Transwoman

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A trans woman with "XY" written on her hand, at a protest in Paris, October 1, 2005.

A transwoman (sometimes spelled as trans-woman or trans woman) is a male-to-female (MTF) transsexual or transgendered person. Many people in this group like the name transwoman over the many medical terms that are out there. Other non-medical names are t-girl, tg-girl and ts-girl.[1][2] Transgender, though, is the more common name.[1]

Some people who are born as males feel that this is not who they really are. They feel that the gender they are on the outside and the gender that they are on the inside do not match. They may want to move towards a new gender role as a woman. In keeping with their new gender role, many transwomen want to simply be called "women", as they feel that being called a transwoman may mean that their new identity is false or not true.

Outline[change | edit source]

"Transitioning" refers to the act of changing a person's social and personal gender identity to the gender identity that they feel is their real self, and may or may not include having medical treatments done, or surgery, and the changing of their legal papers to show their new identity (such as their birth certificate) and changing the way that they dress.

Changing[change | edit source]

Like transmen, transwomen have many choices that they can make, depending on what culture they are in and what gender roles they, and the people who support them feel like they should have. No case is the same, and the options that are there for transwomen depend very much on if they have easy access to medical care and money. Some transwomen choose to have hair removed on their face, armpits and other parts of their body as well as having their voice changed so that it sounds more like a woman. There are surgeries that can make transwomen's faces look more like female, but may not always necessary, as some transwomen had faces that looked like women's faces when they were men. They are mainly to provide emotional benefits to patients so that they can see themselves changing or as a step in sexual reassignment surgery.

Some transwomen who feel that their gender change is done, meaning that they have all the same physical characteristics of those who are born women, want to just be called "women". They think that the names "transwoman" or "male-to-female" should only be used for people who have not finished their change. Because of this many see it as important to include a space in the name, as in "trans woman", using "trans" as a word to talk about a particular type of woman, not a "third gender" as "transwoman" might imply.[3]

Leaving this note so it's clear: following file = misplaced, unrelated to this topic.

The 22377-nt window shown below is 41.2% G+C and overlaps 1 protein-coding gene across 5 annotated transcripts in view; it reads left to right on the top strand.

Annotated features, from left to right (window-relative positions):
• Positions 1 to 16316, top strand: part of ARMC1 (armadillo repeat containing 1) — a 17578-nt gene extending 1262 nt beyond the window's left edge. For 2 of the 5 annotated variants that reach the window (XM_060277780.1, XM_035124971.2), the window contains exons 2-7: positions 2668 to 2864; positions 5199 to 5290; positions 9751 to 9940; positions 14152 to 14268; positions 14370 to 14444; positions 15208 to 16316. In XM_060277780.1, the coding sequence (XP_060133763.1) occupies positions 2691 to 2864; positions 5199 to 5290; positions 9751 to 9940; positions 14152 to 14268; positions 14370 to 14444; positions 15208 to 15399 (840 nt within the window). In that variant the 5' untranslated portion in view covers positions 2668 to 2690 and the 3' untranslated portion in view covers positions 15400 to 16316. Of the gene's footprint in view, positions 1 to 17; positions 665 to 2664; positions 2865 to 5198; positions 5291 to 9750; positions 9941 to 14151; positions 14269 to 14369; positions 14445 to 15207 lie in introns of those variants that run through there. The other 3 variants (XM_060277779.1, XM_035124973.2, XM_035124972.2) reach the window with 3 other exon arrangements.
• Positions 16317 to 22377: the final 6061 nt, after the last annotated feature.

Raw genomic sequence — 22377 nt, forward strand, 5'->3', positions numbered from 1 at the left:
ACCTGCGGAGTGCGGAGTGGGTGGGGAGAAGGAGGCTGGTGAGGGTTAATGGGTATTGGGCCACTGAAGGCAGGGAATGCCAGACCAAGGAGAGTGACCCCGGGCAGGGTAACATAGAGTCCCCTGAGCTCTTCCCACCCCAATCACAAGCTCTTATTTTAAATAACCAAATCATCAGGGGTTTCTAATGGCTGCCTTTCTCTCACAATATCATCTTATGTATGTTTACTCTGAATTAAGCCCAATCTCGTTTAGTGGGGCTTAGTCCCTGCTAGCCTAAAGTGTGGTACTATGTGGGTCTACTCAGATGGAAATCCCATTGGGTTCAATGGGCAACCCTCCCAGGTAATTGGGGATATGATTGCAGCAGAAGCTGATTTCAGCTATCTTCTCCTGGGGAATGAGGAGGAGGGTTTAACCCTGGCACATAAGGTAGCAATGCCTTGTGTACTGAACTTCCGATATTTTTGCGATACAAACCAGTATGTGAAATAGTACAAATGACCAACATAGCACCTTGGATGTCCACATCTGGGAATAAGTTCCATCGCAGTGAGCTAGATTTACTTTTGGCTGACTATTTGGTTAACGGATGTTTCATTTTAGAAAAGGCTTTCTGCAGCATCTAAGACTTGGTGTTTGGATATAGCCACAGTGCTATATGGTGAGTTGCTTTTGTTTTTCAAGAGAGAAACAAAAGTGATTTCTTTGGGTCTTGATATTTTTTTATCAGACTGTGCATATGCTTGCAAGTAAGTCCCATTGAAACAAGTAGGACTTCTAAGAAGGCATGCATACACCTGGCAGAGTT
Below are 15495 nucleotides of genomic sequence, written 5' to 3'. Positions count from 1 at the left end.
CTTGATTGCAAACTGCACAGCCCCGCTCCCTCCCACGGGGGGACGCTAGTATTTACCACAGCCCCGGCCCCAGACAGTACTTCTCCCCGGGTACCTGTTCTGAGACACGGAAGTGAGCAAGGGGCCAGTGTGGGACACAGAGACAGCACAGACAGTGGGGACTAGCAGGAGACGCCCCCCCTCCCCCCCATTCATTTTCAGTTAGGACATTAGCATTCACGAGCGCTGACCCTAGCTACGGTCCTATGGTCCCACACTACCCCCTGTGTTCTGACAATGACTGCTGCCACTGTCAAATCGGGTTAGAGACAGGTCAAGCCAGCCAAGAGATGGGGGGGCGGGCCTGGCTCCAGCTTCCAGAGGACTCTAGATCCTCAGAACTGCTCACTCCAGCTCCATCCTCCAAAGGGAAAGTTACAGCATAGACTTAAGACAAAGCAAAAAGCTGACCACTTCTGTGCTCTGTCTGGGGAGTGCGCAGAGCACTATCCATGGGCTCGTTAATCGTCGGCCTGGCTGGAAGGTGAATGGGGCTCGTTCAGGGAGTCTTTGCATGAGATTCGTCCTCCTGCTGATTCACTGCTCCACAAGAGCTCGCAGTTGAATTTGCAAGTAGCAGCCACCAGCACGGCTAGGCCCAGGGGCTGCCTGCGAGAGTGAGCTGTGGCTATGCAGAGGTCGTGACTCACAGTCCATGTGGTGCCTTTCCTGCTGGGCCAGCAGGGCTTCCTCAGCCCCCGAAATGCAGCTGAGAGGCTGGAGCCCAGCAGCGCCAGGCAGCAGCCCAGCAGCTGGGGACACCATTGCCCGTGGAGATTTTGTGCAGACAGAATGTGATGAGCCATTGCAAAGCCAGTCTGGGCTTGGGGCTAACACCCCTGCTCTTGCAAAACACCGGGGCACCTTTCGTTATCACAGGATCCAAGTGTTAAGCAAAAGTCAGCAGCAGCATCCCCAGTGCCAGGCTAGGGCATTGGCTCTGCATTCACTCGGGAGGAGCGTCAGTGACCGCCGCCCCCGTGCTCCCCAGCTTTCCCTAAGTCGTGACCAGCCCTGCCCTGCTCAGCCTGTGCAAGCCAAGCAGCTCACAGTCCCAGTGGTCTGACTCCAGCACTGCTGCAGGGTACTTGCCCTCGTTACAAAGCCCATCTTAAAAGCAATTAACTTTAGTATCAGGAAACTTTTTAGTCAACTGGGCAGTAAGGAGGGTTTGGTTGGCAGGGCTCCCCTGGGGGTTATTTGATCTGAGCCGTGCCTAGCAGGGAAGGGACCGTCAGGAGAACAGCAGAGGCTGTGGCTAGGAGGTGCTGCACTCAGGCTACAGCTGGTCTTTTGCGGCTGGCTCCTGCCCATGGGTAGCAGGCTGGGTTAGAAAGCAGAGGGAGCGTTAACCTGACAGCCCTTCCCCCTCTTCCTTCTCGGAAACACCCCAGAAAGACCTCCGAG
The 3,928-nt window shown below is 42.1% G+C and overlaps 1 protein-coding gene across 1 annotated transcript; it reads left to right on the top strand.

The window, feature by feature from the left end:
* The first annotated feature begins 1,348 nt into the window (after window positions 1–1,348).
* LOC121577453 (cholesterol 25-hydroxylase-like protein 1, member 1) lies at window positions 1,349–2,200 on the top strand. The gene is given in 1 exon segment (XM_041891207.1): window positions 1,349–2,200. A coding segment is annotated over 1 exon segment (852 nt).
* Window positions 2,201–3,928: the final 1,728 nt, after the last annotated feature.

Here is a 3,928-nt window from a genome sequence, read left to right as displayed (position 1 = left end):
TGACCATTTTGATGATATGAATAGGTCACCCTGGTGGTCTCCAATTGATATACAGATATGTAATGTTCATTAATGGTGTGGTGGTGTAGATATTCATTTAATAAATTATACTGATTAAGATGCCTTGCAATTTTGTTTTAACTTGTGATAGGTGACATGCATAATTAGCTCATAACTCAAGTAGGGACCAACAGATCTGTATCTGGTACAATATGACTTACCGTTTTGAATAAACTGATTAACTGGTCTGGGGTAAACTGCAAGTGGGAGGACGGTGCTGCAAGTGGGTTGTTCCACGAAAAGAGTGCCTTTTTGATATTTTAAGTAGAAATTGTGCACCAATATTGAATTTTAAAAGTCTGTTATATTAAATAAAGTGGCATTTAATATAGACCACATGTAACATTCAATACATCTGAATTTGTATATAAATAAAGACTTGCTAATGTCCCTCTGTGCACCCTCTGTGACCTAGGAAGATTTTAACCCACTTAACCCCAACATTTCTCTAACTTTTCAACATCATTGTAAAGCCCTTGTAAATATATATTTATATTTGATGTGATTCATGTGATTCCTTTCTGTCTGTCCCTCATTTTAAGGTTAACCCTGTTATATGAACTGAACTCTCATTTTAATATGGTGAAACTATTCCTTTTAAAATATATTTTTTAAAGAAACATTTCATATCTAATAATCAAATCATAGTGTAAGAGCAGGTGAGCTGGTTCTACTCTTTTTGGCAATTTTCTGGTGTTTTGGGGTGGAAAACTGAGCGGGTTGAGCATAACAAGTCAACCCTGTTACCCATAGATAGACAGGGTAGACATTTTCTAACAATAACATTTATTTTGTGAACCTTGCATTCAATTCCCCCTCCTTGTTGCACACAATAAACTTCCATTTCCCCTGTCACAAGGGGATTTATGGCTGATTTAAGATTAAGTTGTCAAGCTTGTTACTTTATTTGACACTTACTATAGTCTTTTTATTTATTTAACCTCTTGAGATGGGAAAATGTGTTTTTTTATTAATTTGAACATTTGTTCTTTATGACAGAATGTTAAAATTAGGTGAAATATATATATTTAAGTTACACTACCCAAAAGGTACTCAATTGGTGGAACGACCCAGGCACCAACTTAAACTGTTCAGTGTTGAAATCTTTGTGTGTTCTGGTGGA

Sexual interests[change | edit source]

The story of the young boy who is very much like a young girl and grows up to live his life as a woman has a very long history.[4] It is a commonly, but wrongly, thought that all transgendered and transsexual women are "straight" (attracted to males). Many studies on this issue have been thought to be hurt by bias, since many transsexuals feel they must give the "right" answers to such questions to help their chances of being able to get hormone therapy.[5] 35% of trans women are lesbians.[6]

Some do not pay attention to transwomen identifying as women and continue to view them as men, calling transwomen who feel attracted to men "homosexual" and transwomen that are attracted to women as "nonhomosexual". This is seen as rude to the women that they are supposed to be studying.

Sex drive[change | edit source]

Studies have shown that transwomen are more likely to have a decreased sex drive (34%) than those who are born female (23%), but the difference was not very significant.[7]

References[change | edit source]

  1. 1.0 1.1 Kenagy, Gretchen P. (2005). "Transgender Health: Findings from Two Needs Assessment Studies in Philadelphia.". Health and Social Work, Vol. 30. http://www.questia.com/googleScholar.qst;jsessionid=HnmVQy25D6Zqw2JGwMTw67vQQlR1cj6m641WLV1TKJXkcJ6DHCLC!-2108353609?docId=5009236504. Retrieved 2008-03-29.
  2. Novic, Richard (2005). "Alice In Genderland: A Crossdresser Comes Of Age". iUniverse, page 77, ISBN 0595315623. http://books.google.com/books?hl=en&lr=&id=XHm9s79izEEC&oi=fnd&pg=PP10&dq=%22t-girl%22+transgender&ots=-hf-7xDOEz&sig=AlXE1Rdq9TNA8p3BaJMCZWOKw7A. Retrieved 2008-03-29.
  3. Serano, Julia (2007). Whipping girl: a transsexual woman on sexism and the scapegoating of femininity. Emeryville, CA: Seal Press. pp. 29-30. ISBN 1-58005-154-5.
  4. Julia, Dudek (April 20, 2003), Playing with Barbies:The Role of Female Stereotypes in the Male-to-Female Transition, Transgender Tapestry, http://www.ifge.org/Article231.phtml, retrieved January 2008
  5. "From Donald to Deirdre - Donald N. McCloskey sex change to Deirdre N. McCloskey". Archived from the original on 2012-07-11. http://archive.is/wMaQ. Retrieved 2009-12-07.
  6. Leavitt F, Berger JC (1990). Clinical patterns among male transsexual candidates with erotic interest in males. Archives of Sexual Behavior Volume 19, Number 5 / October, 1990
  7. Elaut E; De Cuypere G; De Sutter P; Gijs L; Van Trotsenburg M; Heylens G; Kaufman JM; Rubens R; T'sjoen G (Mar 2008). "Hypoactive sexual desire in transsexual women: prevalence and association with testosterone levels". European Journal Of Endocrinology 158 (3): 393-9. PMID 18299474.

Other websites[change | edit source]